Junior finance minister says the cost for meeting know-your-customer rules is too high, which can be brought down using Aadhaar
If India has to achieve financial inclusion, the cost of transactions need to fall—a process in which the Aadhaar unique identity numbers will play a crucial role, junior finance minister Jayant Sinha said on Friday.
Aadhaar can be used to meet know-your-customer (KYC) rules by any financial institution through online biometric authentication, reducing the cost of paperwork.
“We need to get to a price point wherein every stakeholder can participate. Right now, the cost of KYC is too high, which can be brought down using Aadhaar," Sinha said, while talking about the emerging payments infrastructure of the country, including the payments bank in-principal approval issued recently by the Reserve Bank of India, or RBI.
Right now, the barrier to inclusion is cost as most the transactions are of low value and large volume, according to R.S. Sharma, chairman of Telecom Regulatory Authority of India (Trai).
“Digital transactions need to be cheaper as it will be frugal in nature. If mobile companies can enable ₹ 10 top-ups and make them sustainable cost-wise, I am sure that with the help of technology, a ₹ 10 banking transaction can also be made sustainable," he said.
On 19 August, the central bank gave initial approval to 11 companies to set up payment banks, which includes Airtel M Commerce Services Ltd from the stable of Bharti Airtel Ltd which has a customer base of 235.2 million in September, and Vodafone m-pesa Ltd, a part of Vodafone India Ltd which has 188.1 million customers, and the Department of Posts, which has 155,015 post offices across the country, of which 139,144 are in the rural areas.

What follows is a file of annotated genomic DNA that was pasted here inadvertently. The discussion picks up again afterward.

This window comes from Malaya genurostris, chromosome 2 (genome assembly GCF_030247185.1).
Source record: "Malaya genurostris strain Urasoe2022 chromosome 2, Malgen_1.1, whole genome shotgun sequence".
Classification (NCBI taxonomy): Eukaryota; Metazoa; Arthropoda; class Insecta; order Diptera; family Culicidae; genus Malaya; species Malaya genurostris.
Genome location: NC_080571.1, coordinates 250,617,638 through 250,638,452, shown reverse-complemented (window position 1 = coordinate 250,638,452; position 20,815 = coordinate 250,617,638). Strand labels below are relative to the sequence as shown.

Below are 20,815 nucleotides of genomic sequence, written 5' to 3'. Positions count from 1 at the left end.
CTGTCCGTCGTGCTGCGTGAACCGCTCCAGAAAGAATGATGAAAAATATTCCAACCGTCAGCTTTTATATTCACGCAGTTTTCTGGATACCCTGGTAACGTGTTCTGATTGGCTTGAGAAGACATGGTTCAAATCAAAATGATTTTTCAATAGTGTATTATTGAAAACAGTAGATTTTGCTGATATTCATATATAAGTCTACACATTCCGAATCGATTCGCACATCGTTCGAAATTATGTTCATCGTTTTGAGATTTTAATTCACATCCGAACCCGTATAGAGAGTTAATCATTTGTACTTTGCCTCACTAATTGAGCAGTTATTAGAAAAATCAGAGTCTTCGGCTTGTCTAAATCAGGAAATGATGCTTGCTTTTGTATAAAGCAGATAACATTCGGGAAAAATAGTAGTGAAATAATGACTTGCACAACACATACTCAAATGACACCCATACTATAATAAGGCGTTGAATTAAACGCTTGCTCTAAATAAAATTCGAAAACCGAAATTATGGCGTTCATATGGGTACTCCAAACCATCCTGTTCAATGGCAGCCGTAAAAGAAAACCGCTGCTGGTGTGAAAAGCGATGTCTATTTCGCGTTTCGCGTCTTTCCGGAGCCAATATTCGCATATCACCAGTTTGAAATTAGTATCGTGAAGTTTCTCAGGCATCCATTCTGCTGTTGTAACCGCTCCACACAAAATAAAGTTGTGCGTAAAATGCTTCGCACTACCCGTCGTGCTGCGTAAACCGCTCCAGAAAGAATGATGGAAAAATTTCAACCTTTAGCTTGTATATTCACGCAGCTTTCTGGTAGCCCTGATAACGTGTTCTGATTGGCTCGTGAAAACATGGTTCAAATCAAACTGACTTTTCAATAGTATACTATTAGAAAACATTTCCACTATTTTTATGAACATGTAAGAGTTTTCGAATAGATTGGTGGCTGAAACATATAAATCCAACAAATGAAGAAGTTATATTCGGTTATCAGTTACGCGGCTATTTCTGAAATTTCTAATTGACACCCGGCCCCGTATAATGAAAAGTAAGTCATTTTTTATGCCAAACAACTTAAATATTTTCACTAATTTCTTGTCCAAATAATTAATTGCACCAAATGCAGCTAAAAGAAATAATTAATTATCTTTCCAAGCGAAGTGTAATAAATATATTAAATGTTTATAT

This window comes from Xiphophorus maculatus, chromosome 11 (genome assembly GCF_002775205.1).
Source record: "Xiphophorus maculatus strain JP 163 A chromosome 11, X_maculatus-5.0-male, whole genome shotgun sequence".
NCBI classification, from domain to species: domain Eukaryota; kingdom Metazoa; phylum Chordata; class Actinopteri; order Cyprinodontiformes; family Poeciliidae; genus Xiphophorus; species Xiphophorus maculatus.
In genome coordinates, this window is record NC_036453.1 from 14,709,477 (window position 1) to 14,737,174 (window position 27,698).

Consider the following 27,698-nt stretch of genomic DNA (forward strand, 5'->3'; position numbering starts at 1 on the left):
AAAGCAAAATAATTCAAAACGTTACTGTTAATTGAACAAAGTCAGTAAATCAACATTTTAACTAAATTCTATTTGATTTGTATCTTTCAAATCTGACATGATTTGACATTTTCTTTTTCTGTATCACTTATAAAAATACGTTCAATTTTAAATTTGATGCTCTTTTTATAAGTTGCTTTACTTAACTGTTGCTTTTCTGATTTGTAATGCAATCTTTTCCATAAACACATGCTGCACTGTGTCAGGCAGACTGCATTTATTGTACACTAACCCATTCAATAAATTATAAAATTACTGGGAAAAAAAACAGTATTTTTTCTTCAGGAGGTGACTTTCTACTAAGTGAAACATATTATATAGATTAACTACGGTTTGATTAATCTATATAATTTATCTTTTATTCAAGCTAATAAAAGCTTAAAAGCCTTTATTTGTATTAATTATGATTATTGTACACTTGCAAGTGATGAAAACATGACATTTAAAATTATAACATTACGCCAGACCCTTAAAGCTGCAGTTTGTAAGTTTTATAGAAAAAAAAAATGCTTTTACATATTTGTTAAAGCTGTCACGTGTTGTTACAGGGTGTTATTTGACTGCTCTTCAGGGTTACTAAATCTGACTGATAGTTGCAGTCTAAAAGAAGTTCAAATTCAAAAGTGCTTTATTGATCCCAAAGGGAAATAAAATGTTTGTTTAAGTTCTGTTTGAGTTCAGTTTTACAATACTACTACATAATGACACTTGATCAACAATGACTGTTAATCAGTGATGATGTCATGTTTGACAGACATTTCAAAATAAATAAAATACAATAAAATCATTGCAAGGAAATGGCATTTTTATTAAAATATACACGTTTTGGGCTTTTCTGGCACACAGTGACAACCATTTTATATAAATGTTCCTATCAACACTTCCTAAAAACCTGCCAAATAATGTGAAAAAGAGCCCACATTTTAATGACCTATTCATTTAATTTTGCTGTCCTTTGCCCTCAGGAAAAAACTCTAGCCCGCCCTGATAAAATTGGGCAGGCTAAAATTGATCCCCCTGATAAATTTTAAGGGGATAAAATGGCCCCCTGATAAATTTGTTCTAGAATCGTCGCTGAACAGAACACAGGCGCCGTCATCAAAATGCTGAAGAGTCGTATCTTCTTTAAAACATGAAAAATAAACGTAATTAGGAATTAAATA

Sinha and Sharma were speaking at a seminar, Transforming India Through Digital Financial Inclusion, organized by software lobby Nasscom and Bill and Melinda Gates Foundation, a charity, in New Delhi.
Speaking at the event, Bill Gates said that when paperwork is reduced, the cost of providing services and credit goes down dramatically, as is evident in China and the US.
“It is possible in a digital environment," Gates said.
A constitution bench of the Supreme Court will decide whether the right to privacy is a fundamental right, which relates to the Aadhaar programme.
The bench is yet to be constituted. The apex court had restricted the use of Aadhaar numbers to certain schemes through two orders issued on 11 August and 15 October.
In a written reply in Rajya Sabha on Friday, communication and information technology minister Ravi Shankar Prasad said that Aadhaar is a well-designed and robust data security system is in place. “The architecture of Aadhaar ecosystem has been designed to ensure data security, privacy, non-duplication, data integrity and related aspects. Additionally, security audits are also conducted," he said.
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